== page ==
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We all remember our first...bad supervisor

PETERSON AIR FORCE BASE, Colo. -- “Women don’t belong in the Air Force and I will do everything I can to get you out. Starting now, you’ll be working on mid-shifts,” said my worst supervisor.

This meant I would be switching from the 3 p.m. to midnight to the midnight to 8 a.m. shift as a computer maintenance technician. Although, I could easily make the schedule work for mission purposes, I was very unwilling to adapt because a technical sergeant was not comfortable working around women.

That was the introduction to a bad manager as a junior two striper. Even though that conversation took place years ago, I can still remember everything about it.

When taking on a role leading a team, stop and ask yourself how you want your Airmen to remember you. In the Air Force, I notice so much of the time we get wrapped up in making sure we teach all ranks about leadership – how to be a good leader, leadership traits, followership to become a better leader, but not how to avoid the mistakes that result in poor morale.

The Harvard Business Review recently discussed what good leaders do in their everyday jobs. Generally, poor leaders tend to count value, not create value; they have circles of power, not influence; and they manage work not people.

You can recognize those with good leadership and management skills because they practice action-based leadership and lead by example. They are also adept at inspiring and influencing rather than exerting power and control.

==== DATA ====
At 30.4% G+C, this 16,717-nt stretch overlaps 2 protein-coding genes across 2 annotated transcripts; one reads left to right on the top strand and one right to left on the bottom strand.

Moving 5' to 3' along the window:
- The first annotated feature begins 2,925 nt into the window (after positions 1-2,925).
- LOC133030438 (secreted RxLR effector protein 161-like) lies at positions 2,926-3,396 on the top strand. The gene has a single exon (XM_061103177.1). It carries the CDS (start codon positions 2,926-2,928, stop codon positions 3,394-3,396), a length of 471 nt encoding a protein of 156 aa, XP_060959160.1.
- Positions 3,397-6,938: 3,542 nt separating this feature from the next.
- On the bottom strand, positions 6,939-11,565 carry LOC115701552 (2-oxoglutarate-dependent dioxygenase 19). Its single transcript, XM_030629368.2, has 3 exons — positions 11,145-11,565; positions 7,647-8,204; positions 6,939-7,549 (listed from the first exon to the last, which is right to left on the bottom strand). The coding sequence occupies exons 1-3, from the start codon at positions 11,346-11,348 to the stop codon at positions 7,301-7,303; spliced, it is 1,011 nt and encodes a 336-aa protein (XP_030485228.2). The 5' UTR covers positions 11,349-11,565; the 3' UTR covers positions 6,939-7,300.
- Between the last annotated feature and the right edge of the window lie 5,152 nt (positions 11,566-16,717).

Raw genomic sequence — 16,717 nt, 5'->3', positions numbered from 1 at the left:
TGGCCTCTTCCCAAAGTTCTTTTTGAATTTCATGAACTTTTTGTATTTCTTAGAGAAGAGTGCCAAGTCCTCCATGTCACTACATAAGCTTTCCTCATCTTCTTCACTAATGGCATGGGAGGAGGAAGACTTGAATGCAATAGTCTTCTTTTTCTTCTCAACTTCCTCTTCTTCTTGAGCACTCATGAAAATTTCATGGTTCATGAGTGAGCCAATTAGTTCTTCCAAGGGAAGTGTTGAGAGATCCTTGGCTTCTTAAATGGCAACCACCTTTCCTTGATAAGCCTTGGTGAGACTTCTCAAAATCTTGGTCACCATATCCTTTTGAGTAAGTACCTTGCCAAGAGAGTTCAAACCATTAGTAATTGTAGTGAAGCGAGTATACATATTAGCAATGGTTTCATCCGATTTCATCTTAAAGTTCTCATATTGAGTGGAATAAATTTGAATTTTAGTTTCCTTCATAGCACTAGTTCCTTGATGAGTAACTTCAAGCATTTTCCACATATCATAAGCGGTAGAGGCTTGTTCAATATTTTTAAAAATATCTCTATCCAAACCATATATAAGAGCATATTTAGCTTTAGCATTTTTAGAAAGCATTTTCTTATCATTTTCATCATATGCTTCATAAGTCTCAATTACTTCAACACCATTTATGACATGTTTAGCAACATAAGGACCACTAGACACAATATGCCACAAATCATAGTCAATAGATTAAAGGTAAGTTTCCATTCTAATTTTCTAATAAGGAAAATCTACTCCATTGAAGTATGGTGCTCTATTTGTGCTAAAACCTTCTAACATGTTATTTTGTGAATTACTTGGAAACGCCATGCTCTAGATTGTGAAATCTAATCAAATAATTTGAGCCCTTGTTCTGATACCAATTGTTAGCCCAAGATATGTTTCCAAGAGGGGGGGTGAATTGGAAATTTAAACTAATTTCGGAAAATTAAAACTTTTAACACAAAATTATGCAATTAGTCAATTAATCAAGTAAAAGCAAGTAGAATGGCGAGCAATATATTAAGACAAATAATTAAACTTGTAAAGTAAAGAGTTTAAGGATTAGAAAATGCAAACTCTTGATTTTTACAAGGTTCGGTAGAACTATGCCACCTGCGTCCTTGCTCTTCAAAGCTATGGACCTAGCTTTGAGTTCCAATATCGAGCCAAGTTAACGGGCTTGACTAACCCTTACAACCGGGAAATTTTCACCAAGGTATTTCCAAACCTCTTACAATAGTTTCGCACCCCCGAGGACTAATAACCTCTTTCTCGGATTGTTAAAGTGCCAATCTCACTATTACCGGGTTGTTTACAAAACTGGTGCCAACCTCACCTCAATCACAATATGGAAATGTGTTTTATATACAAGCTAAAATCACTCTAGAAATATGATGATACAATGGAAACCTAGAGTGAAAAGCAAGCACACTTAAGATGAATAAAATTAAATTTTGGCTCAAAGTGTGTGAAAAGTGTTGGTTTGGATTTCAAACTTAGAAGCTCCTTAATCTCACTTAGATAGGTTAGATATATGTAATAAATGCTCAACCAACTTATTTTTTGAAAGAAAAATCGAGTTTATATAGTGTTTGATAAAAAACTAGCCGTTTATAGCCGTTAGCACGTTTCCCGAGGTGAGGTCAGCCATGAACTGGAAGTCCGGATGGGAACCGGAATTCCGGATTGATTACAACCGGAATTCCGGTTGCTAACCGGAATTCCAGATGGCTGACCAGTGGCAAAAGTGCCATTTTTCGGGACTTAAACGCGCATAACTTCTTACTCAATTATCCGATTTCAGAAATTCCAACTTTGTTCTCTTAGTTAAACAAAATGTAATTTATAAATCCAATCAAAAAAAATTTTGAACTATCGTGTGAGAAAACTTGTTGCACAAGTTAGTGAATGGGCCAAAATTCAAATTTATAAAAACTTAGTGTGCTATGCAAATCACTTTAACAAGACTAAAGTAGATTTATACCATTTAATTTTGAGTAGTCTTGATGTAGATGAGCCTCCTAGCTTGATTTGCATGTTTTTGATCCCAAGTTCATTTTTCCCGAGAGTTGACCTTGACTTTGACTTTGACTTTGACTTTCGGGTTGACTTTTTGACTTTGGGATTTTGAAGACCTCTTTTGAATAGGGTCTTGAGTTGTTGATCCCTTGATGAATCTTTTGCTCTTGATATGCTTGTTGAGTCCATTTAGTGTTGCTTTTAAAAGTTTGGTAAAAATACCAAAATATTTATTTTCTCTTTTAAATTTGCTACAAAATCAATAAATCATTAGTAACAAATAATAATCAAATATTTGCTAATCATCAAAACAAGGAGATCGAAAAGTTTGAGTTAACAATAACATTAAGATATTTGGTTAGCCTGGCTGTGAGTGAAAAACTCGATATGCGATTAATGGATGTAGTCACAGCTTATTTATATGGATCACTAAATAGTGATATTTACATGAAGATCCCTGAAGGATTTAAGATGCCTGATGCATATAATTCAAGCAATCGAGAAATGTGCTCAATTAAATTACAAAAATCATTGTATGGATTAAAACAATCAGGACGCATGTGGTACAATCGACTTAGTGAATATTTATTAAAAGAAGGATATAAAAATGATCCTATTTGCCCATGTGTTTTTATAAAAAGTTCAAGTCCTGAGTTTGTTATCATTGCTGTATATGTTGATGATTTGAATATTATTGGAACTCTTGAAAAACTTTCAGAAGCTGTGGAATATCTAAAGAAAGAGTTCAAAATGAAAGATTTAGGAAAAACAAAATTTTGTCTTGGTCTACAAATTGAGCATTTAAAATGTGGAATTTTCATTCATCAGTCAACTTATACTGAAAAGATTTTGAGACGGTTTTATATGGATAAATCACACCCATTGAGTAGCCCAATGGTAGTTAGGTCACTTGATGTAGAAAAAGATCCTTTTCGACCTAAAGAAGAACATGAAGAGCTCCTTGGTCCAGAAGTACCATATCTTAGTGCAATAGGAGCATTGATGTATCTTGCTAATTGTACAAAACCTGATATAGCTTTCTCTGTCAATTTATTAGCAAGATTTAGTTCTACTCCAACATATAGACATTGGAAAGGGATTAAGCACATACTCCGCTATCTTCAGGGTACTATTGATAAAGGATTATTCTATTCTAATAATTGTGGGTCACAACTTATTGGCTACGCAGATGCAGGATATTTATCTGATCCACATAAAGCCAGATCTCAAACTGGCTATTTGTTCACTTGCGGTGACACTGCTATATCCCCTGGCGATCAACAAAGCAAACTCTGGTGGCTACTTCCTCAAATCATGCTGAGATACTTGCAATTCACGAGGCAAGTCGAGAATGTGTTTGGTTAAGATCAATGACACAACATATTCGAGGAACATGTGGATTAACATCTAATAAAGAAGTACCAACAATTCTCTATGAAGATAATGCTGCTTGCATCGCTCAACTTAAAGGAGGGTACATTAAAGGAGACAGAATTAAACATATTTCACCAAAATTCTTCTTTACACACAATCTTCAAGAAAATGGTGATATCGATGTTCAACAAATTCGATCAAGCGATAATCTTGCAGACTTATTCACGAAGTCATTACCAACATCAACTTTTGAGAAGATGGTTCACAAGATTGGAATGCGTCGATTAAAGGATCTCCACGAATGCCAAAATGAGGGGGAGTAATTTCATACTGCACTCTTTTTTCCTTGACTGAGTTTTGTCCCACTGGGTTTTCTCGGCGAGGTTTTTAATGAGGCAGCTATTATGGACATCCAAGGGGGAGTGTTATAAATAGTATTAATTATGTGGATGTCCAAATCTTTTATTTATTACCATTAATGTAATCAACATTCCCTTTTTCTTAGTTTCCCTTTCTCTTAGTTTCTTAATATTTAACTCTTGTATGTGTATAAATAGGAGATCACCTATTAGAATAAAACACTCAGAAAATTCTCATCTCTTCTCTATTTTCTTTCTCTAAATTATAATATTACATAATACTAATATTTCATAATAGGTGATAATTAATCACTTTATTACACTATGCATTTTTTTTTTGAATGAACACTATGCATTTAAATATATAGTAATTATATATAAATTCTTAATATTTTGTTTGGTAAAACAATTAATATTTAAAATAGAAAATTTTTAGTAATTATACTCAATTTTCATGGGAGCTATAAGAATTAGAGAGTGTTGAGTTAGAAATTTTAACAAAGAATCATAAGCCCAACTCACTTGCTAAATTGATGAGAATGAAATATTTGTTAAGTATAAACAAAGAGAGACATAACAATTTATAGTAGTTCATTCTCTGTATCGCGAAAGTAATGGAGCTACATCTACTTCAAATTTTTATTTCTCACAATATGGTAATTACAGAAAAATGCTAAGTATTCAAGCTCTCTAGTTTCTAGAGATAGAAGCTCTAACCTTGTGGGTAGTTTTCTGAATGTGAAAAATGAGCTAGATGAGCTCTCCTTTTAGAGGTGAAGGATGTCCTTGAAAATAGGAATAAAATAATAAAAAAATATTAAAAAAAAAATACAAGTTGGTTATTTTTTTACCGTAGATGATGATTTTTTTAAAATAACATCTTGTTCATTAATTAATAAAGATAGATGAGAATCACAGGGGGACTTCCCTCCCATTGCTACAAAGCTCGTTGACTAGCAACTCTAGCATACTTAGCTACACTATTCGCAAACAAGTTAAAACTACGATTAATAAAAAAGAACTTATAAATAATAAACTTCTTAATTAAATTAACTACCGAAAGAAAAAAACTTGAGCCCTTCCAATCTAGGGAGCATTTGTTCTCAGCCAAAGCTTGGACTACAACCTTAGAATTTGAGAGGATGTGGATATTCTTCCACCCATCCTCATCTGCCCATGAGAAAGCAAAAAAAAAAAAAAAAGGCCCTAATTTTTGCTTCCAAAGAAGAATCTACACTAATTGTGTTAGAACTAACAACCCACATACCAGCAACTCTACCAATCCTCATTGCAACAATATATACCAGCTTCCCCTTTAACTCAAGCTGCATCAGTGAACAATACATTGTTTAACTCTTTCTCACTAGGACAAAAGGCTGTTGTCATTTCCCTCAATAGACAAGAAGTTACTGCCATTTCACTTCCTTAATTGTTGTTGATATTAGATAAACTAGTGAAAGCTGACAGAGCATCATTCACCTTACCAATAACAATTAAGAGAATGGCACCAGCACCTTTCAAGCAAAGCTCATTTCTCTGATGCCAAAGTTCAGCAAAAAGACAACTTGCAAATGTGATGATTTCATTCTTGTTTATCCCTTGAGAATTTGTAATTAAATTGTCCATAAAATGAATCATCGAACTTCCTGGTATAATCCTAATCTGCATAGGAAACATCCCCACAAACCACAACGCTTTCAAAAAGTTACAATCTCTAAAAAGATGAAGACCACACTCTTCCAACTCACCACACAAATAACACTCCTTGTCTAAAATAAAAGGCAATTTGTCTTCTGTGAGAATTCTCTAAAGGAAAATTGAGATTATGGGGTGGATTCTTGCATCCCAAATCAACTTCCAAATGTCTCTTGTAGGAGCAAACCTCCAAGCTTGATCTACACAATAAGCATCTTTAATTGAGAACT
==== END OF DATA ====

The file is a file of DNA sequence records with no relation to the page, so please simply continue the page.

In my case, my supervisor tried to manage through fear rather than influence. When leading your teams, do you count work output or do you create the opportunity for people to excel at their jobs? Do you get results from fear or from common ground? Do you task jobs based on workload rather than ensuring the right person has the tools and capabilities to get the job done right?

Here are some actions you can take to become a better manager.

Do: put your Airmen in for awards

Do not: ask them to do something you wouldn’t do yourself

Do: approach them as a human being

Do not: put your apathy on display

Do: make sure your Airmen have time to take care of themselves with PT time, to take a lunch, or complete training

Do not: ignore their inputs

Do: inspire them

Do: have integrity

Do not: complain

That technical sergeant was a terrible supervisor and I wish that I could say he was the only one. Between my private sector career where my division supervisor was known for throwing things when he was upset to stories I’ve heard since my return to the Air Force, it seems bad leadership is alive and well. Don’t be the one that rules through fear and production counts. Be the one who inspires your subordinates into greatness.

As for my encounter with the world’s worst supervisor when I was a junior Airman, he ran straight into the newly assigned female master sergeant who very quickly put him back in his place. That was a great day and I’m forever grateful that an inspired manager stepped in to help.